Vampire and Zombie Homes Continue to Grow in NJ

Just because it isn’t Halloween season it doesn’t mean that it’s the end of zombies and vampires. A real estate firm coined the term “vampire houses” to represent the many homes that have gone into foreclosure, but the original owners continue to live there. Vampire homes are slightly different from zombie homes in which no one lives in. These homes are going through the foreclosure process, but they have been abandoned by the owners. Which one is worse? It’s hard to say. All we know is that both vampire and zombie homes continue to grow in NJ.

Why So Many Foreclosures in NJ?

It’s no secret that the Garden State has been hit hard by foreclosures. In fact, as much of the country is seeing a reduced rate of foreclosures, the number of foreclosed properties is still increasing in NJ. This is largely due to the fact that New Jersey is one of 17 states that requires foreclosures to go through the court system. With so many homes in foreclosure, the state has a lot of paperwork to process, and foreclosed homes keep piling up.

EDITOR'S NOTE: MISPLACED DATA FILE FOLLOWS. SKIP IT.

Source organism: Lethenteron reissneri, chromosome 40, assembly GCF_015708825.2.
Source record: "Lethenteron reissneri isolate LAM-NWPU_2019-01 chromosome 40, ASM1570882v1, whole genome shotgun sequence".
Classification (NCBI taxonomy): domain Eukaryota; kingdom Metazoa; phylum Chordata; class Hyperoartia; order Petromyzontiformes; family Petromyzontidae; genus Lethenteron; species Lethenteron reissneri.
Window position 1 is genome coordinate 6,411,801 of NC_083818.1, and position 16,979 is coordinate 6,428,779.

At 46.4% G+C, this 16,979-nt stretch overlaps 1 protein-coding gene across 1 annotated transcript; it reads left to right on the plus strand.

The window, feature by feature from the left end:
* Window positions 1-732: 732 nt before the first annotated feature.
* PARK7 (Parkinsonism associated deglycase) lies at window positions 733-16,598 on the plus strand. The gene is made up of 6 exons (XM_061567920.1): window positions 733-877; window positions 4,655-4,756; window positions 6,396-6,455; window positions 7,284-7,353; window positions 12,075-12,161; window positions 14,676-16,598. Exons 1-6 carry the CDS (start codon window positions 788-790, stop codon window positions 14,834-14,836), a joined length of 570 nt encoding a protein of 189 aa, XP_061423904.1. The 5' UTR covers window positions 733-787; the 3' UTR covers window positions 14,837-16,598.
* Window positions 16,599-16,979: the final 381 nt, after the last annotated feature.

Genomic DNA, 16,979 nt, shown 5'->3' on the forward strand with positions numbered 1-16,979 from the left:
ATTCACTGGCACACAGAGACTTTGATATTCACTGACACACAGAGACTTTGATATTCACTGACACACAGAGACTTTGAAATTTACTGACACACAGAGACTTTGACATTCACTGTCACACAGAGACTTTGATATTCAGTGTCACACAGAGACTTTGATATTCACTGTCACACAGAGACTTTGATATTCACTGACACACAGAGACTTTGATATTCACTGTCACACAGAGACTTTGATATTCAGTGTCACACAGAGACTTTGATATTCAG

In the meantime, zombie homes continue to sit, and more homes turn into vampire lots where the family continues to live in the home until they are forced out. Currently, there are more zombie homes than vampire homes, with a staggering 14,000 homes sitting empty, accounting for 17 percent of the NJ population. The vast majority of these homes come from Cape May, Hudson County, Camden, Gloucester and Somerset.

Will Any Good Come out of Vampire and Zombie Properties?

Of course, no homeowner who pays their bills and mortgage on time wants to hear that they have zombies and vampires for neighbors. But, is there any good that could result from this?

Hopefully, yes. As New Jersey deals with more paperwork and processing, the banks are going to want to sell homes sooner. This leaves a good opportunity for buyers to purchase a home that they want, in an area that they want and for a price that they want. With so many homes in the foreclosure process, buyers will have the upper hand, because at the end of the day, these homes are better off being sold and having real owners live in them rather than sitting vacant or with “vampires.”